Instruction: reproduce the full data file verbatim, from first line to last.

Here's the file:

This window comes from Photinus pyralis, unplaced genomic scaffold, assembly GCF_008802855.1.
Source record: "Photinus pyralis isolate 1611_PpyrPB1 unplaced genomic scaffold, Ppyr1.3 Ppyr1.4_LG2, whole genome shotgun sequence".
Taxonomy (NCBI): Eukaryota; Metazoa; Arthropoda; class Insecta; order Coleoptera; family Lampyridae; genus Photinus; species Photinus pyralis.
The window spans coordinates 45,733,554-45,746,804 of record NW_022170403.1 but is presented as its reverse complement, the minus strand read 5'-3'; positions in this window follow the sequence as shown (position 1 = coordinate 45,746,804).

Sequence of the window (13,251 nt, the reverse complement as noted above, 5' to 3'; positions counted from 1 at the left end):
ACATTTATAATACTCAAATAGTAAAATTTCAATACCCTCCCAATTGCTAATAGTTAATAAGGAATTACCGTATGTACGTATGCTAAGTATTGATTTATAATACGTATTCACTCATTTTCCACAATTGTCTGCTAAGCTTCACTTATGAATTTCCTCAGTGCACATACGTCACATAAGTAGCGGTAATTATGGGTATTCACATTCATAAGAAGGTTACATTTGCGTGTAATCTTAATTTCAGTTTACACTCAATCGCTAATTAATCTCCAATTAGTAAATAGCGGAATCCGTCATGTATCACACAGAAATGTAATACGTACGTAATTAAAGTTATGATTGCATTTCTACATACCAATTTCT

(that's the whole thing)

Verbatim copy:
This window comes from Photinus pyralis, unplaced genomic scaffold, assembly GCF_008802855.1.
Source record: "Photinus pyralis isolate 1611_PpyrPB1 unplaced genomic scaffold, Ppyr1.3 Ppyr1.4_LG2, whole genome shotgun sequence".
Taxonomy (NCBI): Eukaryota; Metazoa; Arthropoda; class Insecta; order Coleoptera; family Lampyridae; genus Photinus; species Photinus pyralis.
The window spans coordinates 45,733,554-45,746,804 of record NW_022170403.1 but is presented as its reverse complement, the minus strand read 5'-3'; positions in this window follow the sequence as shown (position 1 = coordinate 45,746,804).

Sequence of the window (13,251 nt, the reverse complement as noted above, 5' to 3'; positions counted from 1 at the left end):
ACATTTATAATACTCAAATAGTAAAATTTCAATACCCTCCCAATTGCTAATAGTTAATAAGGAATTACCGTATGTACGTATGCTAAGTATTGATTTATAATACGTATTCACTCATTTTCCACAATTGTCTGCTAAGCTTCACTTATGAATTTCCTCAGTGCACATACGTCACATAAGTAGCGGTAATTATGGGTATTCACATTCATAAGAAGGTTACATTTGCGTGTAATCTTAATTTCAGTTTACACTCAATCGCTAATTAATCTCCAATTAGTAAATAGCGGAATCCGTCATGTATCACACAGAAATGTAATACGTACGTAATTAAAGTTATGATTGCATTTCTACATACCAATTTCT